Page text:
Sitting on the couch, watching the World Cup Final, one central theme struck me throughout the first 90 minutes of play...Marcelo Balboa has a huge man-crush on Zinedine Zidane. After Balboa managed to spend 100+ minutes talking about how great Zidane's career has been, how courageous it is to play with an injured shoulder and what a great leader Zidane is, Zidane got himself sent off for arguably the most outrageous head-butt I have ever seen. What was he thinking? That was just an atrocious loss of control by Zidane, but the silver lining is that it makes Balboa look kind of dumb, which I like. In all honesty, I found the first half of this game almost unwatchable. France's goal came on a penalty kick that was generated with a terrible, shameful dive in the box. Balboa declared Zidane's penalty kick to be incredibly clever, but in my uneducated opinion, he just about out-clevered himself out of an easy goal...a few millimeters higher and instead of bouncing in, the ball comes straight down and out. As I just wrote that last sentence, Fabio Grosso buried a penalty kick in the top-right corner of the goal, giving Italy the World Cup. Think the French could have used Zidane in that shootout? I think that I'm more happy than sad at the outcome (considering my disdain for the French team and only mild dislike for the Italians) but had you told me a month ago that an Italy-France final was in store, I wouldn't have watched nearly so much World Cup Soccer this time around. Well, congrats to the Italians all the same. Here come four more years of waiting for the US to get another shot at moving into the ranks of decent soccer nations.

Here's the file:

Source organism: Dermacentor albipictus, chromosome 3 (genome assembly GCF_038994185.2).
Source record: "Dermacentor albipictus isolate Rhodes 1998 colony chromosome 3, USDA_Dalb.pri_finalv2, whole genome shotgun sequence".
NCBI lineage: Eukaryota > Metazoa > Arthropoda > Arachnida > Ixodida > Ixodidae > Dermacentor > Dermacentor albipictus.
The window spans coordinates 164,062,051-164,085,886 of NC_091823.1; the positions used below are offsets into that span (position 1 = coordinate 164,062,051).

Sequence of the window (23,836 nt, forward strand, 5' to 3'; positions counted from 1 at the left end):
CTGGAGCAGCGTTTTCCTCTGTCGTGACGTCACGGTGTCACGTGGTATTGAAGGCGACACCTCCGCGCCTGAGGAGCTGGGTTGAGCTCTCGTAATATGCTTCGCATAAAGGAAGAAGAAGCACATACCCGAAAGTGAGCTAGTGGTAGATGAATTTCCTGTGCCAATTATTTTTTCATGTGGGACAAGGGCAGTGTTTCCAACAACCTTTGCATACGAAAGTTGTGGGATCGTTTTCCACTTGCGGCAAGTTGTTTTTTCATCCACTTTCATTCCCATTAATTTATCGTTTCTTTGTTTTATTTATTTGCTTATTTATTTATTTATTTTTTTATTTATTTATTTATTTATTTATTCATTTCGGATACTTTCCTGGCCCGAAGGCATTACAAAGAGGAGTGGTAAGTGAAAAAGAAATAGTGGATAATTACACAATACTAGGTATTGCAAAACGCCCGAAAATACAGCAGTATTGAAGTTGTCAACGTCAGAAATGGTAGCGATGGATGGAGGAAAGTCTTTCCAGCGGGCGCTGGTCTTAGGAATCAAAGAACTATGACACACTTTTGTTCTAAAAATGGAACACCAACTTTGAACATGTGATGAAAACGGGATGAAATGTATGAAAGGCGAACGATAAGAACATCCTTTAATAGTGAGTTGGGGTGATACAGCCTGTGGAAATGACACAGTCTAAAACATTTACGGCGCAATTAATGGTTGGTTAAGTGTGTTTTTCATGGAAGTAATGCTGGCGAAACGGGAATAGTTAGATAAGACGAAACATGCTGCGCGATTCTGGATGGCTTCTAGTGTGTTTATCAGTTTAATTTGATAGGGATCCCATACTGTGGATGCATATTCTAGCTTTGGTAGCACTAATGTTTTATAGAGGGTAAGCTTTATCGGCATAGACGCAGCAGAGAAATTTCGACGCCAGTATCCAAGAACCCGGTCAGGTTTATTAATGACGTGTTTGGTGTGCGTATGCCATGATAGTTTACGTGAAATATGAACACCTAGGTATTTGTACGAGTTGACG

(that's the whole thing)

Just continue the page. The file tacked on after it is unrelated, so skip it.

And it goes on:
On a totally unrelated note, I've gone ahead and purchased season tickets here at Texas A&M. While reviewing the schedule last week, I discovered that the only significant overlap of Aggie home games and Michigan games occurs on September 30th when Michigan plays at Minnesota and A&M plays Texas Tech. Both are semi-rivalry games, but I plan to monitor the battle for the Little Brown Jug on my portable XM radio while taking in the Tech-A&M battle in person. This game represents the largest threat to A&M starting 9-0, but more on that as the season draws a little closer.